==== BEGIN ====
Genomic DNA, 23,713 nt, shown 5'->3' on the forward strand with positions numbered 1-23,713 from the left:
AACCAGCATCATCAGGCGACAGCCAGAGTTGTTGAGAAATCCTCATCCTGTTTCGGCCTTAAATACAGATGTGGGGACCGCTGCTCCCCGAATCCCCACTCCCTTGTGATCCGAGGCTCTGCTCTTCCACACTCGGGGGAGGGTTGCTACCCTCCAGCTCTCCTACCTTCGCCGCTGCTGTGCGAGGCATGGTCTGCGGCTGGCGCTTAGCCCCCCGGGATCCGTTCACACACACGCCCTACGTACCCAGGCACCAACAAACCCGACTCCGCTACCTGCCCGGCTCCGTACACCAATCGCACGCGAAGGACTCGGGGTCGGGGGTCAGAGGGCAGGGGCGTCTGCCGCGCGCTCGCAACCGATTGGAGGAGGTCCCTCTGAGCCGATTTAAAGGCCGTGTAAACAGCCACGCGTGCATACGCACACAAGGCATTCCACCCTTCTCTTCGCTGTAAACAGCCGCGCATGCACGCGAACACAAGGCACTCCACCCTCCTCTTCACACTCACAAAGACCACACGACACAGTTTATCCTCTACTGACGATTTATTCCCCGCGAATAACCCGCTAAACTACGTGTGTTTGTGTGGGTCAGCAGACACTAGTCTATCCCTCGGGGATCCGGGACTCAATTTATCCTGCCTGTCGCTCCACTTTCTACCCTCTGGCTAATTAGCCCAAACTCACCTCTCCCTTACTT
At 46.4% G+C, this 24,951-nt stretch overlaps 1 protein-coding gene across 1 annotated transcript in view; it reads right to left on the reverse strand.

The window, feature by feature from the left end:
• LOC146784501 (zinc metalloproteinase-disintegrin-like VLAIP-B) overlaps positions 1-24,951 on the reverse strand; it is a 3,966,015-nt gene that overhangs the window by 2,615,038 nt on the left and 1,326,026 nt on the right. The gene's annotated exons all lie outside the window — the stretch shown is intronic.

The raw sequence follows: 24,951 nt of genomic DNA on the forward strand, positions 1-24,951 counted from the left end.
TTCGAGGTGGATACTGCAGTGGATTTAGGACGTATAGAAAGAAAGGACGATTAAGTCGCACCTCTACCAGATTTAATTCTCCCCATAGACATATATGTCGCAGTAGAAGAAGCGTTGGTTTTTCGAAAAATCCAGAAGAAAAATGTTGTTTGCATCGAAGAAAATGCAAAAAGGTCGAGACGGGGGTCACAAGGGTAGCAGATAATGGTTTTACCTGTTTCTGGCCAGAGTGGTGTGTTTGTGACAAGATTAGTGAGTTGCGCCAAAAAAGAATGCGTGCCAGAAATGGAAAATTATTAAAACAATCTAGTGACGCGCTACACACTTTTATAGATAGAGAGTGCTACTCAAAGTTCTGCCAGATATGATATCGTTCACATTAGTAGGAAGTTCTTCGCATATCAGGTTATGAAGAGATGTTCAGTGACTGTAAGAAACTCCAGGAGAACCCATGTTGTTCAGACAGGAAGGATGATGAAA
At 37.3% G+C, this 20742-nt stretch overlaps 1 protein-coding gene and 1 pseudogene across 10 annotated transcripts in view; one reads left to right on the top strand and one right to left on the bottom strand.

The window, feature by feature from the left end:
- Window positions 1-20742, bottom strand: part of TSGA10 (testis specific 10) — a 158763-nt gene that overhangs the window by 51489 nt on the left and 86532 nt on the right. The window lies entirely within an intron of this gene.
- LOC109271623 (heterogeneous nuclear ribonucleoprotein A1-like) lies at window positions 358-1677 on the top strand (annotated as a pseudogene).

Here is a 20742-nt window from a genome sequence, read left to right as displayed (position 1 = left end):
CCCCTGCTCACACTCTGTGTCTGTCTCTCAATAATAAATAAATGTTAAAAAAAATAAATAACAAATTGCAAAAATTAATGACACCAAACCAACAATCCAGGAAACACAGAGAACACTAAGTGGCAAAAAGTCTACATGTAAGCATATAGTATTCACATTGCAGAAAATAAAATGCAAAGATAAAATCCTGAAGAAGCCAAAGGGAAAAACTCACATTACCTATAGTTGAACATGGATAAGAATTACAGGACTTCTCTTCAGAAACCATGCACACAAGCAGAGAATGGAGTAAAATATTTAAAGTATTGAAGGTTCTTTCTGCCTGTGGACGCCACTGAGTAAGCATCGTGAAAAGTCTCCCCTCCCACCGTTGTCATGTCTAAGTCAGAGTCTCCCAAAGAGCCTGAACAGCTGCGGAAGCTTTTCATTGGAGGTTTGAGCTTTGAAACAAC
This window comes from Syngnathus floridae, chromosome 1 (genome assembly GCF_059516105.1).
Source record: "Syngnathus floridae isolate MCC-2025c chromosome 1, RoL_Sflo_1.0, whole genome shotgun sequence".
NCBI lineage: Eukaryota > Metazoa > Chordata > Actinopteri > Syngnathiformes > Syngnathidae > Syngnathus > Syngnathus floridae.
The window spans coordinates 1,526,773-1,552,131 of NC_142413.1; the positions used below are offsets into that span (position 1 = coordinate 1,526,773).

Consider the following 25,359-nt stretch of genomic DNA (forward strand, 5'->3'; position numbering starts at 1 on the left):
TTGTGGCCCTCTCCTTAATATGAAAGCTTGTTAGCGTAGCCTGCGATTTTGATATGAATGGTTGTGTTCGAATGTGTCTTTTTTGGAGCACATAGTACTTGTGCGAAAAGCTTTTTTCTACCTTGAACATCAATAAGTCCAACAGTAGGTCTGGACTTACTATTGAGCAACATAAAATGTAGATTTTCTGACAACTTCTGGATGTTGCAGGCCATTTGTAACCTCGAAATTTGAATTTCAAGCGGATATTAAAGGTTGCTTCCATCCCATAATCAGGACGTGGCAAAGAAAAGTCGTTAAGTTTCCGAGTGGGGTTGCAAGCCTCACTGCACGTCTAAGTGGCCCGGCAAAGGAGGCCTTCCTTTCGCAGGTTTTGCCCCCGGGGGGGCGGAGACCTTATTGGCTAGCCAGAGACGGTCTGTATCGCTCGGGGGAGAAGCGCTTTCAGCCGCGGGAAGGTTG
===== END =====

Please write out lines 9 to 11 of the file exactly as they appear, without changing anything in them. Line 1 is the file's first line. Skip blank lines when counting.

The window, feature by feature from the left end:
- Window positions 1-20742, bottom strand: part of TSGA10 (testis specific 10) — a 158763-nt gene that overhangs the window by 51489 nt on the left and 86532 nt on the right. The window lies entirely within an intron of this gene.
- LOC109271623 (heterogeneous nuclear ribonucleoprotein A1-like) lies at window positions 358-1677 on the top strand (annotated as a pseudogene).